Another thing that was dying was the vision. When you’re held in thrall by fear it becomes nearly impossible to imagine a bright future. This is absolutely essential to generating new ideas, getting excited and maintaining confidence. As I allowed these thoughts to dominate my mind the light of hope was slowly being extinguished. I call this the death spiral. Once you start believing your doomed your mind ceases to offer up helpful suggestions and ideas about how to improve things. All I could visualise was my life slowly circling the drain. Pretty bleak really.
It actually took a while for me to do anything about my fear, even after I recognised its presence. Honestly I didn’t really know what to do about it. One thing I did do was start talking about it with people I trust. That was enough to get the ball rolling. It began slowly but what I realised along the way was that I didn’t possess the answers or the skills to beat this on my own. Thanks to my wife, a very patient co-founder, various other family members and friends I am slowly piecing together a plan.
Making a plan
While I’m certainly not out of the woods I’m feeling better than I have since I can’t remember when. I want to share with you three activities that are making a huge difference in my life today:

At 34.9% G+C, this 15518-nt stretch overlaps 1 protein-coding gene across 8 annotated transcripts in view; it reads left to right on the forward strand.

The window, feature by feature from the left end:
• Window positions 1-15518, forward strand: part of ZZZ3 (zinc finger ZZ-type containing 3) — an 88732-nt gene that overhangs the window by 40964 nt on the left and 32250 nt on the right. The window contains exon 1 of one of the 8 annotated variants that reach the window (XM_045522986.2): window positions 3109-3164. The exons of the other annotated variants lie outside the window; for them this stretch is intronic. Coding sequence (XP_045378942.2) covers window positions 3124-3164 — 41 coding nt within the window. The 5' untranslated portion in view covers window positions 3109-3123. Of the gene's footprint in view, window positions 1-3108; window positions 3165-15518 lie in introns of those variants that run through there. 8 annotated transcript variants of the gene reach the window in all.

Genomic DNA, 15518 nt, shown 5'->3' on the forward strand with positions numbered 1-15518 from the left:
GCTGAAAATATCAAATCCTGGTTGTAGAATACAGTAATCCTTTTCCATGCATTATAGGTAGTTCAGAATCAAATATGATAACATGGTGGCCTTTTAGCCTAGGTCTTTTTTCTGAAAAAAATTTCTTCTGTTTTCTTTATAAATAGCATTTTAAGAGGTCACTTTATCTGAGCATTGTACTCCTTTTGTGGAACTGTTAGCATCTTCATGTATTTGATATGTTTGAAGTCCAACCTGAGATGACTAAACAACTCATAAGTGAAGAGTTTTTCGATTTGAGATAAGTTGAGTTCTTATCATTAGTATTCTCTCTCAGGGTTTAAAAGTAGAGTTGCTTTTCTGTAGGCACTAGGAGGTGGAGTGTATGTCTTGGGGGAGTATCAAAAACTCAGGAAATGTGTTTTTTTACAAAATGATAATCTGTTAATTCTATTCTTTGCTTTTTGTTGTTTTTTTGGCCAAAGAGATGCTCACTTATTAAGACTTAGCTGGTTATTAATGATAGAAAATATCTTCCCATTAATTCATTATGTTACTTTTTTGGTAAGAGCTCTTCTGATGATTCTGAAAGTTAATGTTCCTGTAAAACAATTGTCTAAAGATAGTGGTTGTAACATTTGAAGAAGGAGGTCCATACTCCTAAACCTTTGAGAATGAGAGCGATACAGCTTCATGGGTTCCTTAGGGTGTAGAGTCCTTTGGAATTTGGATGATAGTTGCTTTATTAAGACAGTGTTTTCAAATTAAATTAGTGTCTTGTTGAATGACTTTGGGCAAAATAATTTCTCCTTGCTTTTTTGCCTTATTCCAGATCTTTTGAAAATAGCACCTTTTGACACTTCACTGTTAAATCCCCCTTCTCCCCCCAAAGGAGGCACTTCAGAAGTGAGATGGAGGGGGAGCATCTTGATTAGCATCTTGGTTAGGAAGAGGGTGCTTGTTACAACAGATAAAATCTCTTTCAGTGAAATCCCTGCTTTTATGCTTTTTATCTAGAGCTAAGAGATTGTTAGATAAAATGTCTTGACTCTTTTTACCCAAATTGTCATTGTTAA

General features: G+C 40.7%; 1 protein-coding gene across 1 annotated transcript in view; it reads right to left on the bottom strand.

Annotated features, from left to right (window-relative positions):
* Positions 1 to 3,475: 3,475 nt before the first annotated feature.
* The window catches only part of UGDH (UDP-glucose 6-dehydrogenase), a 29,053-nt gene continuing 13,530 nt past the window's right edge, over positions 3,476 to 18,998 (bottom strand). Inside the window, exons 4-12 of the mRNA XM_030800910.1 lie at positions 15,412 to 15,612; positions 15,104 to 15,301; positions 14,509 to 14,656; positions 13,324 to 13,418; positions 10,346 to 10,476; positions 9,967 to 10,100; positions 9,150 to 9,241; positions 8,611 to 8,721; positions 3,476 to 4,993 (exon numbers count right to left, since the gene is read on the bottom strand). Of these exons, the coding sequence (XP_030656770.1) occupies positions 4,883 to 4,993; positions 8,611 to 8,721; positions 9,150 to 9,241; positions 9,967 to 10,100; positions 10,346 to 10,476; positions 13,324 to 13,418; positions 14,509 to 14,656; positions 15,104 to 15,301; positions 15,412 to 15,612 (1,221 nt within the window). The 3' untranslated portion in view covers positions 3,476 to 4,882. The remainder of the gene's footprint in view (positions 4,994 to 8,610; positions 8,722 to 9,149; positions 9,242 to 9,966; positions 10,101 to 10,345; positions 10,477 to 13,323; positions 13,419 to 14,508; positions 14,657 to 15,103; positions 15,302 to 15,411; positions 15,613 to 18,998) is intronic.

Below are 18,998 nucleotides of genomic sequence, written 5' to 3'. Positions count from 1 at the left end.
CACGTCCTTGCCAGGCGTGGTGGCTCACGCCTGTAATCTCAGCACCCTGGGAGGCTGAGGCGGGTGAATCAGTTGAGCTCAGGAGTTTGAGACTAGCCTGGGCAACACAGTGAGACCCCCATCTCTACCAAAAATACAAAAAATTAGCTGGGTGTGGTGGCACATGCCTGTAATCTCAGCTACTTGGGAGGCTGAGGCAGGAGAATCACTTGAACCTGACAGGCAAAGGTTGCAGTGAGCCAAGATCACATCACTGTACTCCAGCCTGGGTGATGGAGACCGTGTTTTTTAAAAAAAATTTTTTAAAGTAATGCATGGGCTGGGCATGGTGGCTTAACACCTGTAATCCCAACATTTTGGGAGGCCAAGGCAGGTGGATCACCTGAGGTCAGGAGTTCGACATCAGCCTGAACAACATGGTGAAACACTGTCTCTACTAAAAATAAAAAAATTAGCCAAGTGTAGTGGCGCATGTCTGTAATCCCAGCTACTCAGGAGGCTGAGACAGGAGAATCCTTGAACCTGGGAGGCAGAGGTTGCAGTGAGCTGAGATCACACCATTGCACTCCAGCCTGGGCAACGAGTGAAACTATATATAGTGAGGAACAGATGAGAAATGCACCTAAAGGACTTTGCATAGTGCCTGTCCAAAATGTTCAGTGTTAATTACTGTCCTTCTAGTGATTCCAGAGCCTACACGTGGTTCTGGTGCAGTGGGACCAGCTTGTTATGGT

- Prayer & meditation
If you haven’t tried meditating then you really should. Done right, it’s one of the most amazing things you’ll ever discover. I’ve balked at meditation before because the last thing I wanted was to be alone with my thoughts; there be dragons! As usual however I was doing it wrong. Trindall introduced me to a secular form of Zen meditation (which fits with my Christian beliefs) that showed me how to avoid being trapped by my thoughts. Simply allowing them to be and letting them pass by, good and bad, without being distracted by them. Where before I would fight these thoughts and expend vast amounts of energy just to stay focused I’m now learning to simply let these thoughts come and go without giving them the time of day.
Once I’ve finished meditating (which only takes 20 mins max) I head out for a walk. It’s such an amazing feeling to just take in the morning once I’ve cleared out all the rubbish in my mind. Just 30 mins has me feeling reconnected with the world and puts things into perspective. Given the crazy hours I often work I’ve noticed that it’s easy to start feeling claustrophobic and distant from people when I don’t get out into the world.
Journalling caps it all off by allowing me to reflect on and take note of what’s changing. I note what new things are happening and also the passing of things out of sight. It’s a great opportunity to also explore your feelings and opinions about things without hurting anyone. I find that so many of my thoughts are only half formed. Writing them down helps me find the holes and rationalise what’s on my mind. Mountains often become molehills once I reckon with them on the page.
As a parting thought I’ll leave you with this:
Your mind is like a garden and you are the gardener. It’s up to you what you allow to take root and flourish there. Do you cultivate your mind to grow beautiful things or do you let the weeds take over?